By the end of May in 2016, staff had interviewed 460 anglers with 1,629 smallmouth bass and 275 catfish. An estimated 5,141 angler trips were made in May of 2016.

Trout

Recent plants of catchable size rainbows in SW WA waters.
Lake/Pond
Date
Species
Number
Fish per pound
Hatchery
Notes

ROWLAND LK (KLIC)<http://wdfw.wa.gov/fishing/plants/weekly/search.php?searchby=LakeStocked&search=ROWLAND+LK+%28KLIC%29&orderby=LakeStocked%20ASC,%20StockDate%20DESC>
Klickitat County – Region 5
May 30, 2017
Rainbow
440
2.5
GOLDENDALE HATCHERY

ROWLAND LK (KLIC)<http://wdfw.wa.gov/fishing/plants/weekly/search.php?searchby=LakeStocked&search=ROWLAND+LK+%28KLIC%29&orderby=LakeStocked%20ASC,%20StockDate%20DESC>
Klickitat County – Region 5
May 30, 2017
Rainbow
2,058
2.51
GOLDENDALE HATCHERY

SWIFT RES (SKAM)<http://wdfw.wa.gov/fishing/plants/weekly/search.php?searchby=LakeStocked&search=SWIFT+RES+%28SKAM%29&orderby=LakeStocked%20ASC,%20StockDate%20DESC>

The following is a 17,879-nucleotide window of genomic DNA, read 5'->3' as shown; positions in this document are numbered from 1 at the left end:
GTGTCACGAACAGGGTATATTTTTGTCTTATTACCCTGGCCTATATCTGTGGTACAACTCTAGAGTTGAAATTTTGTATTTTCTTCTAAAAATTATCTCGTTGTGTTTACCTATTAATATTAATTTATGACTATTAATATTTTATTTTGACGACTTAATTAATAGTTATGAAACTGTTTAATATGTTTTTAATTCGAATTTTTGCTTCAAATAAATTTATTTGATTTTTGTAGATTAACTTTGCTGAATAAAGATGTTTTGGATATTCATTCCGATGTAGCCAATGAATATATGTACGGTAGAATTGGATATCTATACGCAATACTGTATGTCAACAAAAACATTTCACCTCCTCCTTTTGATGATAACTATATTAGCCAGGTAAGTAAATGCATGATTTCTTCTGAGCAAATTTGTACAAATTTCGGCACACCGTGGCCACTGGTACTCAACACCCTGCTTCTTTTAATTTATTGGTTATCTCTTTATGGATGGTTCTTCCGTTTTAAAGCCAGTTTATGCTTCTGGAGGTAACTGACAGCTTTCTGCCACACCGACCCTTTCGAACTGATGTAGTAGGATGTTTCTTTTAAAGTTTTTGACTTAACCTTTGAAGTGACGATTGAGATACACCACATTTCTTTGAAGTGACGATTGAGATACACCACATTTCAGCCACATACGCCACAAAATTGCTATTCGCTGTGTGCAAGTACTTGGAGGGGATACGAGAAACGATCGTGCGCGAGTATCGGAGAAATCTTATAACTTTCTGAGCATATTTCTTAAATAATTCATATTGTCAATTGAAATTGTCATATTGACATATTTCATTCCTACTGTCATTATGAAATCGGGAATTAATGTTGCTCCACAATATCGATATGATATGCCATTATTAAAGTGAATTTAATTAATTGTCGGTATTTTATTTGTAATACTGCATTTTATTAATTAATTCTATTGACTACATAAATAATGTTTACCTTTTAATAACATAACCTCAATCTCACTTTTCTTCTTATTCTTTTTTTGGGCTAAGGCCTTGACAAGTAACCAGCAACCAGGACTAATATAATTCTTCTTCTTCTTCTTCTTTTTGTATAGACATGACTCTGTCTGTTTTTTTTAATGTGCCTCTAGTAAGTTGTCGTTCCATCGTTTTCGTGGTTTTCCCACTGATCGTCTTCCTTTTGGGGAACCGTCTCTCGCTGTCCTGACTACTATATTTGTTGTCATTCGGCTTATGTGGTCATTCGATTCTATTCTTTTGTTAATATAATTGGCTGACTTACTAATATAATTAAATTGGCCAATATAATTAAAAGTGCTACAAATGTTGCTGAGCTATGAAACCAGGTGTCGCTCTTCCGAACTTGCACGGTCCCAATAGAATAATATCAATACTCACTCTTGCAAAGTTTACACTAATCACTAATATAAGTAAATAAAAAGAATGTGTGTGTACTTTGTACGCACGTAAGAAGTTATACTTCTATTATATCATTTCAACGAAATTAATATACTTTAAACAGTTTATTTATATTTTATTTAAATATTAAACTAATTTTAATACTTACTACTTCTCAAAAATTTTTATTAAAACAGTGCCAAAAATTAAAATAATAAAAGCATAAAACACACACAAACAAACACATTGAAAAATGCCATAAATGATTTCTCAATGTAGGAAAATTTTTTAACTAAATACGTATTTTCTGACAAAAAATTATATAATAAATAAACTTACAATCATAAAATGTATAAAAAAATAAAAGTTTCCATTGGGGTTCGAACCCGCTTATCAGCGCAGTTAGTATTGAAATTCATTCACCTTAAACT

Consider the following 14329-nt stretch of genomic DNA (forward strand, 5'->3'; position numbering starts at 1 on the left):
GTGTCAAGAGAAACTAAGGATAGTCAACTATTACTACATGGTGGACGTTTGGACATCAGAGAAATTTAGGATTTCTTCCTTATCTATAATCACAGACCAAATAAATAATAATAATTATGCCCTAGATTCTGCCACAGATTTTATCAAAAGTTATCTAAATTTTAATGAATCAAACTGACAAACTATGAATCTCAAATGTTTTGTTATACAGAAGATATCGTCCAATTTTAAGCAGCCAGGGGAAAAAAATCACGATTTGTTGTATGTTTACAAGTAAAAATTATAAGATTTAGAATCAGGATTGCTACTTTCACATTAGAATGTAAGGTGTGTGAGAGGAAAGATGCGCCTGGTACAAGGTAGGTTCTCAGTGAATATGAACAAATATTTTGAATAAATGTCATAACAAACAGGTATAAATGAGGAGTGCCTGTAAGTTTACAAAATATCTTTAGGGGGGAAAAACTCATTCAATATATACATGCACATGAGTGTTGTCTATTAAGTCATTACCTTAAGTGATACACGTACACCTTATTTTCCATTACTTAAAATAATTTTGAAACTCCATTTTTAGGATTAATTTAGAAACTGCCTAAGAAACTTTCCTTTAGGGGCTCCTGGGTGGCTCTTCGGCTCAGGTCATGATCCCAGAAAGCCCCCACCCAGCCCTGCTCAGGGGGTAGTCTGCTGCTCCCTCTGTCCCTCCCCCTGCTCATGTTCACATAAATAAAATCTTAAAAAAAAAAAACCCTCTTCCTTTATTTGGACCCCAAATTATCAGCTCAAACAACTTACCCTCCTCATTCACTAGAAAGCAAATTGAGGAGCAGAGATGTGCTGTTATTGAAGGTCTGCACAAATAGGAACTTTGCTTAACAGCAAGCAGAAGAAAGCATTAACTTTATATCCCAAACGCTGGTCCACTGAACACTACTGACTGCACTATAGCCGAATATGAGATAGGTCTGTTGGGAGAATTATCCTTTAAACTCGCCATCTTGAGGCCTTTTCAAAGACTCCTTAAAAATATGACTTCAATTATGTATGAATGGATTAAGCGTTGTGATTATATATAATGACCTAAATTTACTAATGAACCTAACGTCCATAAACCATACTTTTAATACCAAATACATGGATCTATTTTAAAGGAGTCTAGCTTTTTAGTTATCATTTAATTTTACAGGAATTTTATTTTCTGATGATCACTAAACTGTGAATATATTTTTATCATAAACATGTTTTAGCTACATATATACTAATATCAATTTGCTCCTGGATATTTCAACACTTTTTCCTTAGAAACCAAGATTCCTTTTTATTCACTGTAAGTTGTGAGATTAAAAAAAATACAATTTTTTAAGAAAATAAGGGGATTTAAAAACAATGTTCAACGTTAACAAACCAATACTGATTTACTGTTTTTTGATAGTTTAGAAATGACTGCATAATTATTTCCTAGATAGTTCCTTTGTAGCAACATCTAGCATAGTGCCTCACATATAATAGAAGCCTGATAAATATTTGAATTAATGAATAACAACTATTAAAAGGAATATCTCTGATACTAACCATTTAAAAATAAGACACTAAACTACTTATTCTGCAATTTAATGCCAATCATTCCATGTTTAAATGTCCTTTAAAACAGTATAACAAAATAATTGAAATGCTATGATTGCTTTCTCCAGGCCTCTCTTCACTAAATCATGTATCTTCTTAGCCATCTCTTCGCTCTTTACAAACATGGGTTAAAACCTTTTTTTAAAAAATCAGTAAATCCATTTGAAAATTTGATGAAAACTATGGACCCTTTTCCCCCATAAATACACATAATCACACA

Skamania County – Region 5
May 30, 2017
Rainbow
51,440
2.56
SPEELYAI HATCHERY

SWIFT RESERVOIR ON OPENING DAY (Sat. June 3)
51 anglers
121 fish kept
39 fish released
160 total caught
Kept: 2.37/angler
Total fish: 3.14/angler
Several holdovers caught in the 16″+ range. Smaller rainbows were real beefy.  Attached are some pics taken by WDFW Region 5 staff.
Windy and cold but anglers extremely happy. Only complaints were limiting too fast.

————–

Swift Power Canal
15 anglers
7 rainbow kept; 0 released
0.47 fish/angler

Shad

Lower Columbia mainstem below Bonneville Dam – No report on angling success but lots of effort just below the dam with nearly 350 bank anglers counted there last Saturday June 3.   Daily dam counts vacillate between 2,000 and 20,000 fish per day.

SW WA, Columbia Fishing Report (5-9-17)

THE FOLLOWING MATERIAL ORIGINATED FROM TANNA TAKATA AND JIMMY WATTS, ODFW,  AND JOE HYMER, PSMFC, AND WAS TRANSMITTED BY HYMER

Salmon/Steelhead

Cowlitz River – 98 bank rods with 6 adult Chinook kept.  26 boat rods with 3 adult and 1 jack Chinook kept.